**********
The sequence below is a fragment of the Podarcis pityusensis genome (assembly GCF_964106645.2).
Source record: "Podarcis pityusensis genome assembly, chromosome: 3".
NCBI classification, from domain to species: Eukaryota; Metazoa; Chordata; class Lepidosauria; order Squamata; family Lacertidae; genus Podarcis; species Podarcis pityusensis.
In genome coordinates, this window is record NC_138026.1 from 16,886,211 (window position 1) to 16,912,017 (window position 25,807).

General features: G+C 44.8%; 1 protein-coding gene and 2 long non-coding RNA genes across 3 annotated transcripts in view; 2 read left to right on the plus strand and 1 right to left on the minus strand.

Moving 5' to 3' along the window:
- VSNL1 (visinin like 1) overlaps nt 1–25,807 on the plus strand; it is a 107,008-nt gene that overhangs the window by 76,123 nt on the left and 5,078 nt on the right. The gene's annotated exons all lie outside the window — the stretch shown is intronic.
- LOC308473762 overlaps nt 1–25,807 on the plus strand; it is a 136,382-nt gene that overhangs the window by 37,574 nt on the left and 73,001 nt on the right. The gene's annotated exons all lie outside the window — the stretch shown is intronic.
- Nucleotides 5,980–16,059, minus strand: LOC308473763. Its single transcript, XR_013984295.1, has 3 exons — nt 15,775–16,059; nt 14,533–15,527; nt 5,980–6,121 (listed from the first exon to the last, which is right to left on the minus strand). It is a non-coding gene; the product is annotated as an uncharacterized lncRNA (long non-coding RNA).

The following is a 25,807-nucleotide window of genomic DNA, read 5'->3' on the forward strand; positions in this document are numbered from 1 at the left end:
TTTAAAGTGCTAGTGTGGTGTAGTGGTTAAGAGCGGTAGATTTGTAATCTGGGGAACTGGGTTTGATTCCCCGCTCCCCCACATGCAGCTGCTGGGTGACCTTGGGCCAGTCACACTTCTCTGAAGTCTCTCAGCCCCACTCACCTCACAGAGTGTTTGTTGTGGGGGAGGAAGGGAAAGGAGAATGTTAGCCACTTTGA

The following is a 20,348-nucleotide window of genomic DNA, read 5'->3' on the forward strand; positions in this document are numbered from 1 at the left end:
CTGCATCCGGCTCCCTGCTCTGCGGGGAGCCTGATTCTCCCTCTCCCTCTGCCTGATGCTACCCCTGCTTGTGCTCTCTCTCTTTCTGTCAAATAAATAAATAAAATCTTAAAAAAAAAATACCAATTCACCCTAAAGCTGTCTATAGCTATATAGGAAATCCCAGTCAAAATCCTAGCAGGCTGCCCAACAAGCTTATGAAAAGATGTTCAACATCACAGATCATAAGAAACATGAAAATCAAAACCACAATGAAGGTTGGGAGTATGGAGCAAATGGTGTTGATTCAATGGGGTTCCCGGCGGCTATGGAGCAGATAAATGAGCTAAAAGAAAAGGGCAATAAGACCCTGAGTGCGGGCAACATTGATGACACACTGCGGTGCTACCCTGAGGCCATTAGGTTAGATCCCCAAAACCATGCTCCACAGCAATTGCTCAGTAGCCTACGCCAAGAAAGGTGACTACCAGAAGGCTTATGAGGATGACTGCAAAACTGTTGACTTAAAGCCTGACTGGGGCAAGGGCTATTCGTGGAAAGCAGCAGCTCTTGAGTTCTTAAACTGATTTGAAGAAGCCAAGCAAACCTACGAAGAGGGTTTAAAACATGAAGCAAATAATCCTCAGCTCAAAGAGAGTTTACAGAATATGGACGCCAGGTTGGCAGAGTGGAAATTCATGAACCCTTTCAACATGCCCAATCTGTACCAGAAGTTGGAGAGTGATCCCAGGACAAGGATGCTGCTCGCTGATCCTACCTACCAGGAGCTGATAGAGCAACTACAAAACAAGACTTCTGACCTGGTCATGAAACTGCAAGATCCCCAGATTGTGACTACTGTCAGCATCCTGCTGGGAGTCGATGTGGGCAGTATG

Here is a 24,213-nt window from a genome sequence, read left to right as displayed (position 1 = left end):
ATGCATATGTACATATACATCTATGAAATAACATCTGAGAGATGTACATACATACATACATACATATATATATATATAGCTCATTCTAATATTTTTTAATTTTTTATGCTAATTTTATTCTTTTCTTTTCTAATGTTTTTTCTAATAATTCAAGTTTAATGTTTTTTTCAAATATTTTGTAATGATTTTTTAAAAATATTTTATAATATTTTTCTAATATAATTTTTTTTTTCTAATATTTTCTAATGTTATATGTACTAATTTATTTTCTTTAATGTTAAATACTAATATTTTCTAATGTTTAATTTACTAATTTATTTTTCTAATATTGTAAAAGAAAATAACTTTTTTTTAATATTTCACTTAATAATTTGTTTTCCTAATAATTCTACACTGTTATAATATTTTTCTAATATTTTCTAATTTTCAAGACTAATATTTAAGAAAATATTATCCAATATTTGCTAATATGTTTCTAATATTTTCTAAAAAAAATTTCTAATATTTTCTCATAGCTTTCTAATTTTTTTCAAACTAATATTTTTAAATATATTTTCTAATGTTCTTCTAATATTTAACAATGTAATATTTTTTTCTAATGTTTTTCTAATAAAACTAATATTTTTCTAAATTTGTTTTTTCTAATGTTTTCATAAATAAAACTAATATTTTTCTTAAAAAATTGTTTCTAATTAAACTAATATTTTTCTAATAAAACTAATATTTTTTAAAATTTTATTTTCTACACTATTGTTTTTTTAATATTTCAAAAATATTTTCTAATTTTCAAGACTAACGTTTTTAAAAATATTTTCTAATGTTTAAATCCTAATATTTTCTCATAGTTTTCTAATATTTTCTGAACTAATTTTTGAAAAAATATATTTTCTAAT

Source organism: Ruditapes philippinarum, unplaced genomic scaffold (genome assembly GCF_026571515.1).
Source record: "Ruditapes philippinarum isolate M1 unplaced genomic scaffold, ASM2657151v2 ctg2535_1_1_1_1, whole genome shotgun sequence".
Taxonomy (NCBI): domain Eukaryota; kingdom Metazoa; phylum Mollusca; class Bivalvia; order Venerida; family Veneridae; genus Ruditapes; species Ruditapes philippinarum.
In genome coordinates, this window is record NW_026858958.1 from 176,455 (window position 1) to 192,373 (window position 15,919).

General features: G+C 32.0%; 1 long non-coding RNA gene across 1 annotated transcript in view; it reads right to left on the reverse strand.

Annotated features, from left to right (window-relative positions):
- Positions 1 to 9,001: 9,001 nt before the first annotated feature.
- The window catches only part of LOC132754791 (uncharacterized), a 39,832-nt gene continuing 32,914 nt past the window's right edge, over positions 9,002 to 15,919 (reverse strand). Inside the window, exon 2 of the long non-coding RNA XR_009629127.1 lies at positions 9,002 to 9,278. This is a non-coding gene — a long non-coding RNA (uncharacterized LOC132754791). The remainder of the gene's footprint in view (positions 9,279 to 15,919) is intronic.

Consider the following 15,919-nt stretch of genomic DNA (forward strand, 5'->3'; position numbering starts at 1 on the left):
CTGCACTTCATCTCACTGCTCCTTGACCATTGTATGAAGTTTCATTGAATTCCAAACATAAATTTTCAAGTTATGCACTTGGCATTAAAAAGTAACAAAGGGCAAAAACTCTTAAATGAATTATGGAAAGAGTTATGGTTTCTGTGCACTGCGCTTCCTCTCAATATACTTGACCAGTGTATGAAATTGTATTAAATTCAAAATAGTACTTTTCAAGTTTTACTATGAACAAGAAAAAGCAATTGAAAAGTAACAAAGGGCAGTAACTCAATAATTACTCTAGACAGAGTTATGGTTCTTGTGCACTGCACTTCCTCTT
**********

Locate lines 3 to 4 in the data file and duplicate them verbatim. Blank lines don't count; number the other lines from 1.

NCBI classification, from domain to species: Eukaryota; Metazoa; Chordata; class Lepidosauria; order Squamata; family Lacertidae; genus Podarcis; species Podarcis pityusensis.
In genome coordinates, this window is record NC_138026.1 from 16,886,211 (window position 1) to 16,912,017 (window position 25,807).